In the context of thinking about parallelism for Rust, I have been reminded of an older idea I had for a lightweight, predictable dynamic race detection monitoring system based around block-scoped parallelism. I should think this would be suitable for (an extended version of) a dynamic language like Python, JavaScript, or Lua. I will write in a Python-like syntax since I know it best, but I am debating about exploring this for JavaScript.

Block-scoped parallelism

The basic parallel model would be block-scoped parallelism as I’ve been referring to in the various Rust posts. To make this concrete, here is a low-level example of how it might work; this is a dynamic version of something like the finally/async blocks of X10. There are two basic concepts, a parallel region and a set of parallel tasks. Each task is created within some parallel region; when the parallel region is executed, all of the tasks begin exeution. They may continue to create new tasks. Meanwhile, the task which executed the parallel region blocks until it completes.

def divide_and_conquer(...):
	if "small enough to do sequentially":
	    p = parallel_region()
		task1 = p.new_task(lambda: divide_and_conquer(...))
		task2 = p.new_task(lambda: divide_and_conquer(...))
		task1.get_result() # yields an error unless p.execute() has run

I will leave aside for the moment the question of deciding which problems are small enough to do sequentially and so forth. This task and parallel region API is intended to be low-level. Higher-level libraries would build on it to make those sorts of decisions.

Anyway the API is somewhat orthogonal. We could dicker about the precise design, I am more interested in the data-race freedom part. The key properties that the API must maintain are:

  • Tasks are always created within a parallel region.
  • The parent task which executes the parallel region is always suspended while its child tasks execute.

Monitoring for data races

Now, the key idea: I want to say that each object is owned by the task which creates it. The data is then mutable only by its owner and any parent task of the owner. The data is readable by the owner and any child task of the owner. These constraints—assuming no global data—suffice to guarantee that a given object cannot leak to siblings of its owner. Only the owner, ancesors of the owner, and children of the owner can have access to the object.

This leaking property is important, so let’s take a second to see why it’s true: the idea is that two sibling tasks can only communicate via shared memory. This memory must have existed when the tasks were created, so it must be owned by a common parent of the sibling tasks.
This common memory is therefore immutable: only the common parent could modify it, and the comment parent is suspended while its children execute.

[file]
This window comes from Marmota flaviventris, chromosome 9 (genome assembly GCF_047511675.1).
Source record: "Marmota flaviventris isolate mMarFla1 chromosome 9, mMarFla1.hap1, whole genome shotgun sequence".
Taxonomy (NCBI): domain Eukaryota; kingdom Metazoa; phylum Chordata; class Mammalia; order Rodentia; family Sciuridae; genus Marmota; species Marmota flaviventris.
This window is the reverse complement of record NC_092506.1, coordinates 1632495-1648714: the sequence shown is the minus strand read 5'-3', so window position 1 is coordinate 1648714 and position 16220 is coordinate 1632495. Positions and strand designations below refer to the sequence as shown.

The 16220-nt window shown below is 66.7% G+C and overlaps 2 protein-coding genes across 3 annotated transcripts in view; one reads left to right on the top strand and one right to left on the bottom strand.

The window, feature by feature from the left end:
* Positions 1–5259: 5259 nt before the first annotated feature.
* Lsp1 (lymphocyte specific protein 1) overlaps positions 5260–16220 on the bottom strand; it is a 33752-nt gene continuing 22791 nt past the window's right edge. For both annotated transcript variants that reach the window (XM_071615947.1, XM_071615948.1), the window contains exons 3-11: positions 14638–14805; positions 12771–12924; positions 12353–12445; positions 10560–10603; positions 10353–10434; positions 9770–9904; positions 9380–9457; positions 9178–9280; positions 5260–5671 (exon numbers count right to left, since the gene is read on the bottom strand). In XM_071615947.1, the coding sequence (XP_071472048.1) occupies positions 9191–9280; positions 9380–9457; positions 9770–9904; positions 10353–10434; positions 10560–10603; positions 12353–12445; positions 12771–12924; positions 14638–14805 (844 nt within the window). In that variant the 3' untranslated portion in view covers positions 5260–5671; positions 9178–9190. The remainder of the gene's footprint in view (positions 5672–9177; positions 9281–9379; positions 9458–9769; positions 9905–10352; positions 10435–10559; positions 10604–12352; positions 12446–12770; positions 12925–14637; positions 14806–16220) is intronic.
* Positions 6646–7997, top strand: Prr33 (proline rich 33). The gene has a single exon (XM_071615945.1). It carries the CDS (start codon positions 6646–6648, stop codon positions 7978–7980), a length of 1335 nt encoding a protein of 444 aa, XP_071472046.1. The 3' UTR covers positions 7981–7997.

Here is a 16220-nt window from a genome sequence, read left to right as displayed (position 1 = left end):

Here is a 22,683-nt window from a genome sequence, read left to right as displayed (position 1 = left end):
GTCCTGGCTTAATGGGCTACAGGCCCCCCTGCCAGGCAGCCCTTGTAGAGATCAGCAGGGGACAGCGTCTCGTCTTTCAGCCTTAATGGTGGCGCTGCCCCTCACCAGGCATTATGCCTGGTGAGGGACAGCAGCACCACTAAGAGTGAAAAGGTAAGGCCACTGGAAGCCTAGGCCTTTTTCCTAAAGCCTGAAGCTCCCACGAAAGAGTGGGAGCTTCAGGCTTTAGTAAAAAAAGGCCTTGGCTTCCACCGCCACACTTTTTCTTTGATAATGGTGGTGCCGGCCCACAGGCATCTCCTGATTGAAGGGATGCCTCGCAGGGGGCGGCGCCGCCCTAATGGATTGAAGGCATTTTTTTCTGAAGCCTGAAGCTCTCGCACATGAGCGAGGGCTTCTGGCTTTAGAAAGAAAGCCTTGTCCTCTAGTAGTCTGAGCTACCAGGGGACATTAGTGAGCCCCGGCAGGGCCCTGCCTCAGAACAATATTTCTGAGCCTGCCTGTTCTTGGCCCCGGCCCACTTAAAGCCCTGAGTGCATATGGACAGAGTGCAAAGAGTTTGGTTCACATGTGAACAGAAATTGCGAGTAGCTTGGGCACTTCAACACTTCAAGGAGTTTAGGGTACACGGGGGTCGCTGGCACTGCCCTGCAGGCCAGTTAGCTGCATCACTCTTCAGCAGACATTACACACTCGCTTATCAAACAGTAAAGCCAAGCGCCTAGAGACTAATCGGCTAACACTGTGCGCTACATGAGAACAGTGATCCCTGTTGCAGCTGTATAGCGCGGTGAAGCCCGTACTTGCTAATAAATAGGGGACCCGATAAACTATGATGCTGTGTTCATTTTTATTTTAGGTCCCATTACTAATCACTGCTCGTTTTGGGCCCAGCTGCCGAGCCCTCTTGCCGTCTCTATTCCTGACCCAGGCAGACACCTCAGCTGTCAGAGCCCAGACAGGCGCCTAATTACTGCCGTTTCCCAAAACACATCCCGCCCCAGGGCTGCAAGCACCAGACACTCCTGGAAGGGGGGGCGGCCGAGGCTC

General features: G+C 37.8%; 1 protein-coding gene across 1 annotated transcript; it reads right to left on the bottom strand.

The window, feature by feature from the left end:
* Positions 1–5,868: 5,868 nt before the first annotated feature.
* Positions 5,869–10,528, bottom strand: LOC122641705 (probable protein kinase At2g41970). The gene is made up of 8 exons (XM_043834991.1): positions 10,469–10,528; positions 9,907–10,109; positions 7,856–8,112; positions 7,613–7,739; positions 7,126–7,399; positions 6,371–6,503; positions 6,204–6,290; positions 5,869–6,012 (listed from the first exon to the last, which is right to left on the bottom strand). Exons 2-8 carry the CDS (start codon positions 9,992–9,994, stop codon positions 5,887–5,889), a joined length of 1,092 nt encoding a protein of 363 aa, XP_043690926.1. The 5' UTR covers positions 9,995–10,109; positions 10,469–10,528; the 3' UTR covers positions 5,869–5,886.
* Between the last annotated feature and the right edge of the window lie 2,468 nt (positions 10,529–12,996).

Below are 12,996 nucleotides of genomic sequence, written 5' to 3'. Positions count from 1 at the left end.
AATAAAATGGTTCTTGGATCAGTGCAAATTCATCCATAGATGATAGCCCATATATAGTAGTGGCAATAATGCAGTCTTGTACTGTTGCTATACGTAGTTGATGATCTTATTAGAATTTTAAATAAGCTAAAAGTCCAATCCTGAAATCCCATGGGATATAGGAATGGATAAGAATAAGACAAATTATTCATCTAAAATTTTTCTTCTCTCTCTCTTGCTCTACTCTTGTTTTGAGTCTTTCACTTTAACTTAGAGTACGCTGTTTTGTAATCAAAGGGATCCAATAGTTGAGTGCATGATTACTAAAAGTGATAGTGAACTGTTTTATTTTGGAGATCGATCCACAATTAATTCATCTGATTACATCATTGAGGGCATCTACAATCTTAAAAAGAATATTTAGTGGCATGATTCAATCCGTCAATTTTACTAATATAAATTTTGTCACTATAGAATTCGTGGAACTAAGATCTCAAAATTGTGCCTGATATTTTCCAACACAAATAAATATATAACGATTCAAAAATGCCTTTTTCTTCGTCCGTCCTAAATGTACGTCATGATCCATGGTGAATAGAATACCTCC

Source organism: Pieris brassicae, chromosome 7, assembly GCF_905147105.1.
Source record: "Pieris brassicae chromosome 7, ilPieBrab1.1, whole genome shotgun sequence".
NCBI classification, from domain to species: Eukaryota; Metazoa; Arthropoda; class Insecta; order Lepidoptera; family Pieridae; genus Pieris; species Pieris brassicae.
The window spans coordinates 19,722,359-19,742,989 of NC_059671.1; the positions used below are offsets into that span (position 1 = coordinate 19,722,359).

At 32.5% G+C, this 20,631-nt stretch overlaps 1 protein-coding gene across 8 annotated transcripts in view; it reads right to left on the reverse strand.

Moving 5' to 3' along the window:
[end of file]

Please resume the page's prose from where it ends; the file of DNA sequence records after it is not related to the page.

Based on this, we can say that whenever we modify a field of an object, we must check that we are either the owner or a parent of the owner. If we are a parent, then the owner must have terminated (else the parent could be not be active), so we can adjust the owner of the object to be ourselves. Thus the check for “do I have write access?” is kind of a variant of Tarjan’s union set algorithm with chain compression.

Interestingly, no dynamic check at all is needed to do a read: either we own the object, in which case we can read it, or it is owned by a parent or extinct child. In all of those cases reads are permitted.

I’ve phrased this write check as a per-object check, but I think that in an actual implementation, I would really do it on groups of objects; this would be implemented almost exactly like a write barrier in a garbage collected environment, except that we have to not only write out the dirty bit but read it first to check that we have write access. Obviously this will be slower, but not that much slower I should think, particularly as we are likely to be writing to recently created objects, and hence have the dirty bit in cache.


But sometimes we want to be able to pass mutable data to our children. My idea for this is to use a kind of dynamic version of unique pointers. In JavaScript, I would implement this with proxies: basically, you create an object and when you create it, you say it is mobile. What you get back is a proxy to the real object, which is locked within the proxy and never divulged. Now you can use it like any object, but eventually you can give it to a child. Your existing proxy is then set to some broken state and a new proxy created which has the object. This proxy is handed by the runtime to your newly spawned task. The task can always give it back to you by returning it.

What about other models?

I showed this for a simple fork-join model. I think you can rephrase it in terms of futures or something like Dot Net’s parallel tasks as well.